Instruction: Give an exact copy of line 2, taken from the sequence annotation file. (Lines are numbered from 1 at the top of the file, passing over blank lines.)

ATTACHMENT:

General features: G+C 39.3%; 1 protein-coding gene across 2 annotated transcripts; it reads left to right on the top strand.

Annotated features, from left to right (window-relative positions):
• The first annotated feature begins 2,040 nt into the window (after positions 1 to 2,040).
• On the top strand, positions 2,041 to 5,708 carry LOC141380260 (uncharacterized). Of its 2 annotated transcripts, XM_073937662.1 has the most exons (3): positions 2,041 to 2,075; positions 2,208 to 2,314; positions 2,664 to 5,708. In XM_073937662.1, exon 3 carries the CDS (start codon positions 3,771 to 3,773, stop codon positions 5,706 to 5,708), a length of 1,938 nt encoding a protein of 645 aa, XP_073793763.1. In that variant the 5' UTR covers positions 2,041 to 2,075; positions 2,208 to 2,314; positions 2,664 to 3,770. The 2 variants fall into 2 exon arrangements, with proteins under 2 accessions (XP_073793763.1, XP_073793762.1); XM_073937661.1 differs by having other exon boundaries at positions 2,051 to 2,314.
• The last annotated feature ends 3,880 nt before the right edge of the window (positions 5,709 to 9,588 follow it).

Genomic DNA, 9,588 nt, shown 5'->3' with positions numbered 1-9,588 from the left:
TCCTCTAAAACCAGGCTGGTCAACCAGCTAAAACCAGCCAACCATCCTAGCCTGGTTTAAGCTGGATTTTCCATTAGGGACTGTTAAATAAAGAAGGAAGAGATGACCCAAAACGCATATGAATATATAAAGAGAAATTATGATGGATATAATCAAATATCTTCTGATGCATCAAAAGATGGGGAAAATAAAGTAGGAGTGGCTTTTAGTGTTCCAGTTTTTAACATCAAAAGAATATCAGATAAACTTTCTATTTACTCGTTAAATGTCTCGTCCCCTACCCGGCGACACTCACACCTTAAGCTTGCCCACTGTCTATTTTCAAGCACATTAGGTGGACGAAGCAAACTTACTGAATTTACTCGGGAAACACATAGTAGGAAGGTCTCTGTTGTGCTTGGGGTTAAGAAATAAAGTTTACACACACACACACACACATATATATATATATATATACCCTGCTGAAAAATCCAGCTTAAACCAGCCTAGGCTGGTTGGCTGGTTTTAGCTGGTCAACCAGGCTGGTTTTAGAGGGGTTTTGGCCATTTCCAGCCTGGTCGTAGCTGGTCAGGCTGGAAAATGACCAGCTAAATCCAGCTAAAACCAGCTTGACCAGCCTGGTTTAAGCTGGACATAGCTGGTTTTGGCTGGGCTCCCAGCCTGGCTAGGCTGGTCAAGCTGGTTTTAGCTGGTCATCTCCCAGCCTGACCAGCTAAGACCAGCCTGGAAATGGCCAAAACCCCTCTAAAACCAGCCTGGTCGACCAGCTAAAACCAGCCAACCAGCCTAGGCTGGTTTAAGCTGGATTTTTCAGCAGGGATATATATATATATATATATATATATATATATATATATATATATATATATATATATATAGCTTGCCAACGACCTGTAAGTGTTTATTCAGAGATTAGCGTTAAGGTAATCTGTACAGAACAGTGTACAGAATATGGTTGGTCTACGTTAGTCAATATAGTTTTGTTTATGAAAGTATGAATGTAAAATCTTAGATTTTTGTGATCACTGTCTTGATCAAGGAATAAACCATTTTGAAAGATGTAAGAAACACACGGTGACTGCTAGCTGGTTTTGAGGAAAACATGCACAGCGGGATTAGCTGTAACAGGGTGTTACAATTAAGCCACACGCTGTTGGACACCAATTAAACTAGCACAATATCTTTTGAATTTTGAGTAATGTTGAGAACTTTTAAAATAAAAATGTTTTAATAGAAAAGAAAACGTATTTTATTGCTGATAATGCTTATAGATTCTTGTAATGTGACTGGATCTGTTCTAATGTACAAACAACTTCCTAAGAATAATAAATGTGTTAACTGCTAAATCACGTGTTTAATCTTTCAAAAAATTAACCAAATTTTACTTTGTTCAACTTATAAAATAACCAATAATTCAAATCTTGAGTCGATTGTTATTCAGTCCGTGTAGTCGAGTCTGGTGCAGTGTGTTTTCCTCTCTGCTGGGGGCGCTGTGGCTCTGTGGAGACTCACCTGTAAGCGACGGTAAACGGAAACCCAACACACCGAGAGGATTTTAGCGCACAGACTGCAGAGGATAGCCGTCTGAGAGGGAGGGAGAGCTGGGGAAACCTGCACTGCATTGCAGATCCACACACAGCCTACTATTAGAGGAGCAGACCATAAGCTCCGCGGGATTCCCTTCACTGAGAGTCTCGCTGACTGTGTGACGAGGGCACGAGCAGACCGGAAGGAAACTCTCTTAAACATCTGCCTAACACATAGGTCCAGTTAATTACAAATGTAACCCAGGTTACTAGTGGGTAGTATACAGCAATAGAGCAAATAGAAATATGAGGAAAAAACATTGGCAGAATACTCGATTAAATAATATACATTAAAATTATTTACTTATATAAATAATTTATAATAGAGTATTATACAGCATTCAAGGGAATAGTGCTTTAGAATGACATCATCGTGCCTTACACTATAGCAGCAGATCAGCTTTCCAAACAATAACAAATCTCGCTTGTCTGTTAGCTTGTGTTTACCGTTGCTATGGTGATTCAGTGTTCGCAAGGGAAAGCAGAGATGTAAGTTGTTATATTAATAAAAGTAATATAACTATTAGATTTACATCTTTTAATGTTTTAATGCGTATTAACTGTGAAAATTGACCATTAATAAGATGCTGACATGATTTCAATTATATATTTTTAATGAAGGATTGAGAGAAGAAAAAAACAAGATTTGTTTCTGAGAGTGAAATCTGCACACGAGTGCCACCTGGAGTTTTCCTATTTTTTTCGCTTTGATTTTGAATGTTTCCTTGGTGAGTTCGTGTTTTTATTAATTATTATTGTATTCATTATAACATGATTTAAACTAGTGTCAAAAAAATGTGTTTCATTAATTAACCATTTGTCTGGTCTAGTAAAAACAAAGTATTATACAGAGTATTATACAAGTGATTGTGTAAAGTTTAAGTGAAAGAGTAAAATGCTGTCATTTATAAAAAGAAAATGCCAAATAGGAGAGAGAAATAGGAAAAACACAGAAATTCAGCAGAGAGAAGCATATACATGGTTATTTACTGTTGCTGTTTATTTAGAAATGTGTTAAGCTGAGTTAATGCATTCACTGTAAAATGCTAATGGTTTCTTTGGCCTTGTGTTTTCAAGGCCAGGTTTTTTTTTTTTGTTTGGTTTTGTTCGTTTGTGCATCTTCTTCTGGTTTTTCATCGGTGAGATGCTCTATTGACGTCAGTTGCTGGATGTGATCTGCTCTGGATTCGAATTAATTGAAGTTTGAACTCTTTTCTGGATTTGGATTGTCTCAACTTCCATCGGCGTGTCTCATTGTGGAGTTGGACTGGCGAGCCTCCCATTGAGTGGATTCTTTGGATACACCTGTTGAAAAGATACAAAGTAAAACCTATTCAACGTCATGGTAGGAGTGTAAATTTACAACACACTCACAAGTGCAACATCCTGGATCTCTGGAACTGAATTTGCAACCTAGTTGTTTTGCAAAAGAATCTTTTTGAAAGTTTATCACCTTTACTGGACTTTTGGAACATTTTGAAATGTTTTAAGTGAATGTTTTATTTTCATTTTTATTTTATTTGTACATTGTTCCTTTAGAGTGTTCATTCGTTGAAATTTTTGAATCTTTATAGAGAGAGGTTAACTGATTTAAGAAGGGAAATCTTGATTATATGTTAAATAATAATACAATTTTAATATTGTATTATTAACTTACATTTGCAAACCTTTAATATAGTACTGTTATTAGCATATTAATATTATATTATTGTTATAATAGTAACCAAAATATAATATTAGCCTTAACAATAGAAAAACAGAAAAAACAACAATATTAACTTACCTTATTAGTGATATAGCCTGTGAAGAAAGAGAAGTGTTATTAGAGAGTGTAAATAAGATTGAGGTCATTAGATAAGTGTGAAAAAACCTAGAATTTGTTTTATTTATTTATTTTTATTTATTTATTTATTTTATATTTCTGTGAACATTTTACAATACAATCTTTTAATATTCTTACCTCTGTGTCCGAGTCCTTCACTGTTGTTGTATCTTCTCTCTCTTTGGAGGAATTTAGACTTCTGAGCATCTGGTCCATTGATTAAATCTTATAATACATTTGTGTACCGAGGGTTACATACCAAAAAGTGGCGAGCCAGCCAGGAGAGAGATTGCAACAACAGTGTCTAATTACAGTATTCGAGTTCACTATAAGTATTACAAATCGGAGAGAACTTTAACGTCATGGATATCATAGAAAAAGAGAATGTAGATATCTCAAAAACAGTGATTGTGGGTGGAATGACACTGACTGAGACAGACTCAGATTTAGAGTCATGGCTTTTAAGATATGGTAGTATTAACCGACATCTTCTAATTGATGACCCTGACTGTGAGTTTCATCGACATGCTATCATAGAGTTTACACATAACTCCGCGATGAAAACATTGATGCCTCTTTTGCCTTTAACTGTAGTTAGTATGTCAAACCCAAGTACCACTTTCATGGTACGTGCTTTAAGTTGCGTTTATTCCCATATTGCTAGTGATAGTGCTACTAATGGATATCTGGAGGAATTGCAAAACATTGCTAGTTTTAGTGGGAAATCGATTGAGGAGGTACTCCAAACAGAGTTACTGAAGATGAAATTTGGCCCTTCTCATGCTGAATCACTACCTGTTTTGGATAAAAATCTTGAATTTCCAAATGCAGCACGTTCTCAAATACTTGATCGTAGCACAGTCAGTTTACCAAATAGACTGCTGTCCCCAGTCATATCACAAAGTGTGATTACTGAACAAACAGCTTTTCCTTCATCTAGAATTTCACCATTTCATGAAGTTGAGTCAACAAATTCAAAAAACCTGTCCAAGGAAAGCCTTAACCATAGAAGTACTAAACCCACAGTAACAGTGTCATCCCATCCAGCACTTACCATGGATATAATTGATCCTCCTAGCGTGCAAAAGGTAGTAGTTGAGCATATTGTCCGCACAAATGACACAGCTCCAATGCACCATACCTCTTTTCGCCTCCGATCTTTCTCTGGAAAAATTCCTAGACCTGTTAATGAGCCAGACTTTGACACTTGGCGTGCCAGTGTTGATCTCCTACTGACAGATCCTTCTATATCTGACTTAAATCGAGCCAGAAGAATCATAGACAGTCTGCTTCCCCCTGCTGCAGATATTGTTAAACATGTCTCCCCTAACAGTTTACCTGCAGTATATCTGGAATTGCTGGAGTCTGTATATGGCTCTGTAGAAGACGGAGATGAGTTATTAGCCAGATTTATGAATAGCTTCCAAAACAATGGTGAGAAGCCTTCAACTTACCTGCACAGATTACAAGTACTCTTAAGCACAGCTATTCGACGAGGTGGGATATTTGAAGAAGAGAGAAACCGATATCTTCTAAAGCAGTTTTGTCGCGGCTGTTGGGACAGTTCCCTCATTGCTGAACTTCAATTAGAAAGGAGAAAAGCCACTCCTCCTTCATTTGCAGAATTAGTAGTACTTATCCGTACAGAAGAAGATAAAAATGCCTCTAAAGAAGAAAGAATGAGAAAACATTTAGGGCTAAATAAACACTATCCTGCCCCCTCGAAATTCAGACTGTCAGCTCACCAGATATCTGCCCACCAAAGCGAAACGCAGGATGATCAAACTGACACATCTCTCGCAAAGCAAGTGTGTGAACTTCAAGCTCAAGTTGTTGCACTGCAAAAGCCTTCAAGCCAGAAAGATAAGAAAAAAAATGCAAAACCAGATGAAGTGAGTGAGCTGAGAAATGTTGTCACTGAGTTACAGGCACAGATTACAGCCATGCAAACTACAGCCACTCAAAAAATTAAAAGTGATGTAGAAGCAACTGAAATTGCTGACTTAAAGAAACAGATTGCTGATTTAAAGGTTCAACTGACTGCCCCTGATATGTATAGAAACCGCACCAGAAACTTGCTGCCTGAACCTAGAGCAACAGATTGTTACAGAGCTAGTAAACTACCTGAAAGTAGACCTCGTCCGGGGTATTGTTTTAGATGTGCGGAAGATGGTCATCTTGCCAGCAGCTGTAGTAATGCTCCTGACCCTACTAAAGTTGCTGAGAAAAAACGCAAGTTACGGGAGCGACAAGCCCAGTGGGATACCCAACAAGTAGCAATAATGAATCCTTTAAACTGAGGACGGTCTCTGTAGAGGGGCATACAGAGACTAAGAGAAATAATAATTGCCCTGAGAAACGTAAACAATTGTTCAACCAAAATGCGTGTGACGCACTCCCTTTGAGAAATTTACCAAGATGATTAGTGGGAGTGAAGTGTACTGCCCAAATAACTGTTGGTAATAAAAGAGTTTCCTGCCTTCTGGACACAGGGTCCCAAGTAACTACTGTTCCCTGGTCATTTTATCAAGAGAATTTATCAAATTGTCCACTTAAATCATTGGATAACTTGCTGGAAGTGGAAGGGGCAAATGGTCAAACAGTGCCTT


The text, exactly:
Annotated features, from left to right (window-relative positions):